According to the National Institute on Deafness and Other Communication Disorders (2014), almost 25% of those 65-74 years old and 50% of those who are 75 and older have disabling hearing loss. Among adults 70 years and older with hearing loss who could benefit from hearing aids, fewer than 30% have ever used them. Even fewer (about 16%) adults 20-69 years old who could benefit from wearing hearing aids have ever used them. It is well known in the field of audiology that many people will never seek out treatment for their hearing loss. It can therefore be assumed that there are many individuals in the United States dying with untreated hearing loss. Additionally, audiologists often serve populations whom may have other major health concerns such as cancer. Now, ideally, we would treat all of our patients before the end of their lives, as we know all of the benefits to doing so. However, there will always be people that do not receive treatment. So, if these individuals end up in a hospice or palliative care situation, could we treat them and is it important that we do so?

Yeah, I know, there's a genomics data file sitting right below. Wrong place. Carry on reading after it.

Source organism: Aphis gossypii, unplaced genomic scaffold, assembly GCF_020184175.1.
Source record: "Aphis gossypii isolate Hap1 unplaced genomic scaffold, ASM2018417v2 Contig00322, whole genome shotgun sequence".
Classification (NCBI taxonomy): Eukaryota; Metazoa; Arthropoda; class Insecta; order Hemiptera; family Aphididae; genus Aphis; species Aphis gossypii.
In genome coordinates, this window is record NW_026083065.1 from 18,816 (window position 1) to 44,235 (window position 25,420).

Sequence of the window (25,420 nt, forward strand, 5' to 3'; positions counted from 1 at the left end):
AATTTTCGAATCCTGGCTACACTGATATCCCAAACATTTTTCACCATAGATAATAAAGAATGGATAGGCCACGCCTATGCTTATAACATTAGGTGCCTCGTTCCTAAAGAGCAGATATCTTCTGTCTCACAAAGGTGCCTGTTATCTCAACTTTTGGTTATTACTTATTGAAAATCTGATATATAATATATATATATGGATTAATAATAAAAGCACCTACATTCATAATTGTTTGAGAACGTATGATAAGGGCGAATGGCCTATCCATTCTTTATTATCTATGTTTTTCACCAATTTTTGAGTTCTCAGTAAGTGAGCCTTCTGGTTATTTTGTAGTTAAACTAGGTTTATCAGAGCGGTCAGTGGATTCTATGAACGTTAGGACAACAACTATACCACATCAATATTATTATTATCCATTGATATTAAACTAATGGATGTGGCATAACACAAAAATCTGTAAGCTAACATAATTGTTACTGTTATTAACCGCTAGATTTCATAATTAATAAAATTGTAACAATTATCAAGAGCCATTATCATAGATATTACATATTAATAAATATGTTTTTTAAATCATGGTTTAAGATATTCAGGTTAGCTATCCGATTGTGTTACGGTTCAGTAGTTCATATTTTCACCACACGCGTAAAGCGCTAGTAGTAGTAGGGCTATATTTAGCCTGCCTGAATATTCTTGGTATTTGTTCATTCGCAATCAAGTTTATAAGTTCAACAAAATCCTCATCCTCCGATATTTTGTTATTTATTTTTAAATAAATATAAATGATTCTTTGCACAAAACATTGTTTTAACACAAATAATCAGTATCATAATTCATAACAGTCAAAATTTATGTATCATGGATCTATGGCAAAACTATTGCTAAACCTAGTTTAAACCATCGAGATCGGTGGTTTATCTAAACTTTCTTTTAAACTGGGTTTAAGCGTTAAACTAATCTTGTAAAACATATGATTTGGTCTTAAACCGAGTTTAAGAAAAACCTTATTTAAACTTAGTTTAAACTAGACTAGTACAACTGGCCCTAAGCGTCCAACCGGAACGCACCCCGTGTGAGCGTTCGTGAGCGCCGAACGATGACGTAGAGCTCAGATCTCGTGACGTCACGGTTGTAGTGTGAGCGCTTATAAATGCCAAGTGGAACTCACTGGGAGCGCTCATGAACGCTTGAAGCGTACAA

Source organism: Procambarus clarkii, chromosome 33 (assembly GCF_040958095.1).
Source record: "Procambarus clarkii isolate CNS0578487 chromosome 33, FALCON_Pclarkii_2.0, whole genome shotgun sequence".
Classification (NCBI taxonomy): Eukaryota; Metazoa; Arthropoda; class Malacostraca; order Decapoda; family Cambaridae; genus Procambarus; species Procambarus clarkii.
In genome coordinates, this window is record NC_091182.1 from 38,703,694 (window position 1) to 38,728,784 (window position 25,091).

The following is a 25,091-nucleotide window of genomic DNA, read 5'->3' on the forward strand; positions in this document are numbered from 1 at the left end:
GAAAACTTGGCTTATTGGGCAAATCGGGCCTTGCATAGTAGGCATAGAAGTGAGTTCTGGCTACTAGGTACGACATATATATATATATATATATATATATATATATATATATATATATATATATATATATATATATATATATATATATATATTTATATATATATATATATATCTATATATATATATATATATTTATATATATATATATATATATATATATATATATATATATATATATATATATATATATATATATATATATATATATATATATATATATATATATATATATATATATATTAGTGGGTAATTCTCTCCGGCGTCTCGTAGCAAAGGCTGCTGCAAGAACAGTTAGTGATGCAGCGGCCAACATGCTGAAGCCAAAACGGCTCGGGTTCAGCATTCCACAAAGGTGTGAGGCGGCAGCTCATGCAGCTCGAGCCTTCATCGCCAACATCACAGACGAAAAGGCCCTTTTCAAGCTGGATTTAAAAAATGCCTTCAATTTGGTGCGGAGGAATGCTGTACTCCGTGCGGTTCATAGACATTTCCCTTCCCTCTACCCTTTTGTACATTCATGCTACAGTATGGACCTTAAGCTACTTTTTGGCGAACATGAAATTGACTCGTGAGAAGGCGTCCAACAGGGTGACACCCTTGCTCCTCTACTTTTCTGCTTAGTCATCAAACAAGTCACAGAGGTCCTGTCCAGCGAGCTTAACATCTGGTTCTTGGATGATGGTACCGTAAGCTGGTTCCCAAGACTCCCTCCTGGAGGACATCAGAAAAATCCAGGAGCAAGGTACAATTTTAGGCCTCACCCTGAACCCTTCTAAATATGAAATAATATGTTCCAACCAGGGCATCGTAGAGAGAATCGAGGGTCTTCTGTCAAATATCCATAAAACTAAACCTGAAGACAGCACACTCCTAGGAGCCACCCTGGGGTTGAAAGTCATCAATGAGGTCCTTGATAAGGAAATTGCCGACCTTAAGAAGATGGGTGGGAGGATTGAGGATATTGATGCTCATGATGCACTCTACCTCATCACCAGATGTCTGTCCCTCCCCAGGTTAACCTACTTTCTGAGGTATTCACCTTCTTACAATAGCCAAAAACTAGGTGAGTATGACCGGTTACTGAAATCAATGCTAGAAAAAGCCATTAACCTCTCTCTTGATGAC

End-of-life care is designed neither to hasten nor prolong life, but to keep the patient as comfortable as possible while providing psychological care for both the patient and their loved ones. As in the story above, the end of someone’s life is a time not only important to the person who is passing, but also very important for the family and friends of that individual. Pain management is certainly a very needed aspect in palliative care and, if able, patients should communicate with health care professionals and take an active role in the decisions that are made, but the psychological, social, and spiritual support should never be overlooked. A large part of the psychological, social and spiritual care may include communication between the patient and their loved ones, their spiritual advisors, and their care providers. If a patient with hearing loss is having difficulty communicating, are they being provided with the proper support at this critical time of need? I believe that the answer to that question is no!
Is it Ethical to Recommend Amplification?